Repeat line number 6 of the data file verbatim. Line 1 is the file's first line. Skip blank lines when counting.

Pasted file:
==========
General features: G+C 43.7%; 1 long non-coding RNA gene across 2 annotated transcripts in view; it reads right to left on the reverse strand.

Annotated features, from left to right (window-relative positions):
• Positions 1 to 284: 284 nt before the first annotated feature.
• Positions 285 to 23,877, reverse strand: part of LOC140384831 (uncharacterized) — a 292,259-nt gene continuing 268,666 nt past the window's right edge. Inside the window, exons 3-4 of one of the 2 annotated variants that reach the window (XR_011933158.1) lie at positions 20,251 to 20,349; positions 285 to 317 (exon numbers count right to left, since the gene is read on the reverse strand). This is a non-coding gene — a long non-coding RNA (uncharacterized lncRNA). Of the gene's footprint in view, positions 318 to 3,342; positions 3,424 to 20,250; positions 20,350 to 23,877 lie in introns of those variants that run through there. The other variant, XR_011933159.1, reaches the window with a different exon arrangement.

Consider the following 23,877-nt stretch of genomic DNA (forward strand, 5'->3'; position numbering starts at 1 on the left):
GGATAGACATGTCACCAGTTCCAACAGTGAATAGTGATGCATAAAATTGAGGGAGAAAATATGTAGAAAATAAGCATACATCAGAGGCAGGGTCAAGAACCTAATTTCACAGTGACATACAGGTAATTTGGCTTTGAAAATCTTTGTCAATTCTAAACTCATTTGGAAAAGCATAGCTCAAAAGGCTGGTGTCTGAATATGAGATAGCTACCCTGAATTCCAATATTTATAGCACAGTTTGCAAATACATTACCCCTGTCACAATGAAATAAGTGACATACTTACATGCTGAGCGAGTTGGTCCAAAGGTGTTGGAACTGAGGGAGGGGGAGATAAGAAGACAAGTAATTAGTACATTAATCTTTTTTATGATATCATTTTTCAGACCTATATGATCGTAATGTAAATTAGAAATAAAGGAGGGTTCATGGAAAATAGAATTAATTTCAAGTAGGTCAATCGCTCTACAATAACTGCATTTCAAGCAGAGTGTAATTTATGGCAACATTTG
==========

GGATAGACATGTCACCAGTTCCAACAGTGAATAGTGATGCATAAAATTGAGGGAGAAAATATGTAGAAAATAAGCATACATCAGAGGCAGGGTCAAGAACCTAATTTCACAGTGACATACAGGTAATTTGGCTTTGAAAATCTTTGTCAATTCTAAACTCATTTGGAAAAGCATAGCTCAAAAGGCTGGTGTCTGAATATGAGATAGCTACCCTGAATTCCAATATTTATAGCACAGTTTGCAAATACATTACCCCTGTCACAATGAAATAAGTGACATACTTACATGCTGAGCGAGTTGGTCCAAAGGTGTTGGAACTGAGGGAGGGGGAGATAAGAAGACAAGTAATTAGTACATTAATCTTTTTTATGATATCATTTTTCAGACCTATATGATCGTAATGTAAATTAGAAATAAAGGAGGGTTCATGGAAAATAGAATTAATTTCAAGTAGGTCAATCGCTCTACAATAACTGCATTTCAAGCAGAGTGTAATTTATGGCAACATTTG